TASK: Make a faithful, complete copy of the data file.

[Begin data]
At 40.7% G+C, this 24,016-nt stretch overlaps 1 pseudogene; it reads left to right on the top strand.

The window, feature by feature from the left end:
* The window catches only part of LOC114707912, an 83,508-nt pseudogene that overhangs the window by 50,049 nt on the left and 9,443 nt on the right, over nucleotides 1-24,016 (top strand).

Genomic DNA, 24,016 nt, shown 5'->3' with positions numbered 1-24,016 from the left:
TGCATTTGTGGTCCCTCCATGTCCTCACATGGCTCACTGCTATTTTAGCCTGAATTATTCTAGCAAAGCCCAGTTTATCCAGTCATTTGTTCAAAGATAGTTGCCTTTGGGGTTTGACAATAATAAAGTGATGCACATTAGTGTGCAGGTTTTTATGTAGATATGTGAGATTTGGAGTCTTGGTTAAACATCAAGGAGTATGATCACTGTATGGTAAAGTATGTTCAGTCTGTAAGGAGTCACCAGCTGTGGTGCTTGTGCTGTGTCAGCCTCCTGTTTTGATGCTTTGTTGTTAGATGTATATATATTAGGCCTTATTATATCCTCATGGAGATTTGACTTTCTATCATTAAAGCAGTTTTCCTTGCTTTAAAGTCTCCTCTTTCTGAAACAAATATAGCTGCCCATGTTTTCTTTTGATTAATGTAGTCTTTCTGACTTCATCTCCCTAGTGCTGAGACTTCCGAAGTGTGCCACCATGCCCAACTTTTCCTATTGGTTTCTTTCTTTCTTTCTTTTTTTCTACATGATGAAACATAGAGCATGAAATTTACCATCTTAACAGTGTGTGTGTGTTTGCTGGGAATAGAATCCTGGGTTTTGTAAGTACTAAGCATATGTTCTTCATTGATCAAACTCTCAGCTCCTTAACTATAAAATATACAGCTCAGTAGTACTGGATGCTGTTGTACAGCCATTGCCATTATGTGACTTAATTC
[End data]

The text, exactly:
At 40.7% G+C, this 24,016-nt stretch overlaps 1 pseudogene; it reads left to right on the top strand.

The window, feature by feature from the left end:
* The window catches only part of LOC114707912, an 83,508-nt pseudogene that overhangs the window by 50,049 nt on the left and 9,443 nt on the right, over nucleotides 1-24,016 (top strand).

Genomic DNA, 24,016 nt, shown 5'->3' with positions numbered 1-24,016 from the left:
TGCATTTGTGGTCCCTCCATGTCCTCACATGGCTCACTGCTATTTTAGCCTGAATTATTCTAGCAAAGCCCAGTTTATCCAGTCATTTGTTCAAAGATAGTTGCCTTTGGGGTTTGACAATAATAAAGTGATGCACATTAGTGTGCAGGTTTTTATGTAGATATGTGAGATTTGGAGTCTTGGTTAAACATCAAGGAGTATGATCACTGTATGGTAAAGTATGTTCAGTCTGTAAGGAGTCACCAGCTGTGGTGCTTGTGCTGTGTCAGCCTCCTGTTTTGATGCTTTGTTGTTAGATGTATATATATTAGGCCTTATTATATCCTCATGGAGATTTGACTTTCTATCATTAAAGCAGTTTTCCTTGCTTTAAAGTCTCCTCTTTCTGAAACAAATATAGCTGCCCATGTTTTCTTTTGATTAATGTAGTCTTTCTGACTTCATCTCCCTAGTGCTGAGACTTCCGAAGTGTGCCACCATGCCCAACTTTTCCTATTGGTTTCTTTCTTTCTTTCTTTTTTTCTACATGATGAAACATAGAGCATGAAATTTACCATCTTAACAGTGTGTGTGTGTTTGCTGGGAATAGAATCCTGGGTTTTGTAAGTACTAAGCATATGTTCTTCATTGATCAAACTCTCAGCTCCTTAACTATAAAATATACAGCTCAGTAGTACTGGATGCTGTTGTACAGCCATTGCCATTATGTGACTTAATTC